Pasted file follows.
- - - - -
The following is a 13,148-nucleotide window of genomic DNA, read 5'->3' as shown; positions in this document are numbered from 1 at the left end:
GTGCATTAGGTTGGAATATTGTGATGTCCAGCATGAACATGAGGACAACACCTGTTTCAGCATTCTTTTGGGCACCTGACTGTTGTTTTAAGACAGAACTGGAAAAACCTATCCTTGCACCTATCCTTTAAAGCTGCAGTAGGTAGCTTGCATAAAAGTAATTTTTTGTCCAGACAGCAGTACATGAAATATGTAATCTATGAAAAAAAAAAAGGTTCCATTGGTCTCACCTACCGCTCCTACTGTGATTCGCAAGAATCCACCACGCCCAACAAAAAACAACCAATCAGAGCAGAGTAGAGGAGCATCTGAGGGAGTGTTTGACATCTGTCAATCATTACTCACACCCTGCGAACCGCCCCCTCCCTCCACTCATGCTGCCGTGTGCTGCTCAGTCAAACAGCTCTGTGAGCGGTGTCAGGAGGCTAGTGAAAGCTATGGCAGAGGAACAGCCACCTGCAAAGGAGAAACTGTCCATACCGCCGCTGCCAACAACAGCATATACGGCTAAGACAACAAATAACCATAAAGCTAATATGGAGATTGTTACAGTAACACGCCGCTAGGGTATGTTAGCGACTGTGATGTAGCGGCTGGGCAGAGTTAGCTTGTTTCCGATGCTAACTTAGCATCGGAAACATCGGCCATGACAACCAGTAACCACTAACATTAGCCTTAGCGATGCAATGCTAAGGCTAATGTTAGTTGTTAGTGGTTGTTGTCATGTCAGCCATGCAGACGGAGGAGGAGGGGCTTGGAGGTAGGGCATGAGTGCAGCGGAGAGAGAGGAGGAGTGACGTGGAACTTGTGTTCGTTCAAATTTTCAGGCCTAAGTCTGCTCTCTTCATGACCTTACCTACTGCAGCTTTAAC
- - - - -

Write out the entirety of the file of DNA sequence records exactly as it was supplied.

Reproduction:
The following is a 13,148-nucleotide window of genomic DNA, read 5'->3' as shown; positions in this document are numbered from 1 at the left end:
GTGCATTAGGTTGGAATATTGTGATGTCCAGCATGAACATGAGGACAACACCTGTTTCAGCATTCTTTTGGGCACCTGACTGTTGTTTTAAGACAGAACTGGAAAAACCTATCCTTGCACCTATCCTTTAAAGCTGCAGTAGGTAGCTTGCATAAAAGTAATTTTTTGTCCAGACAGCAGTACATGAAATATGTAATCTATGAAAAAAAAAAAGGTTCCATTGGTCTCACCTACCGCTCCTACTGTGATTCGCAAGAATCCACCACGCCCAACAAAAAACAACCAATCAGAGCAGAGTAGAGGAGCATCTGAGGGAGTGTTTGACATCTGTCAATCATTACTCACACCCTGCGAACCGCCCCCTCCCTCCACTCATGCTGCCGTGTGCTGCTCAGTCAAACAGCTCTGTGAGCGGTGTCAGGAGGCTAGTGAAAGCTATGGCAGAGGAACAGCCACCTGCAAAGGAGAAACTGTCCATACCGCCGCTGCCAACAACAGCATATACGGCTAAGACAACAAATAACCATAAAGCTAATATGGAGATTGTTACAGTAACACGCCGCTAGGGTATGTTAGCGACTGTGATGTAGCGGCTGGGCAGAGTTAGCTTGTTTCCGATGCTAACTTAGCATCGGAAACATCGGCCATGACAACCAGTAACCACTAACATTAGCCTTAGCGATGCAATGCTAAGGCTAATGTTAGTTGTTAGTGGTTGTTGTCATGTCAGCCATGCAGACGGAGGAGGAGGGGCTTGGAGGTAGGGCATGAGTGCAGCGGAGAGAGAGGAGGAGTGACGTGGAACTTGTGTTCGTTCAAATTTTCAGGCCTAAGTCTGCTCTCTTCATGACCTTACCTACTGCAGCTTTAAC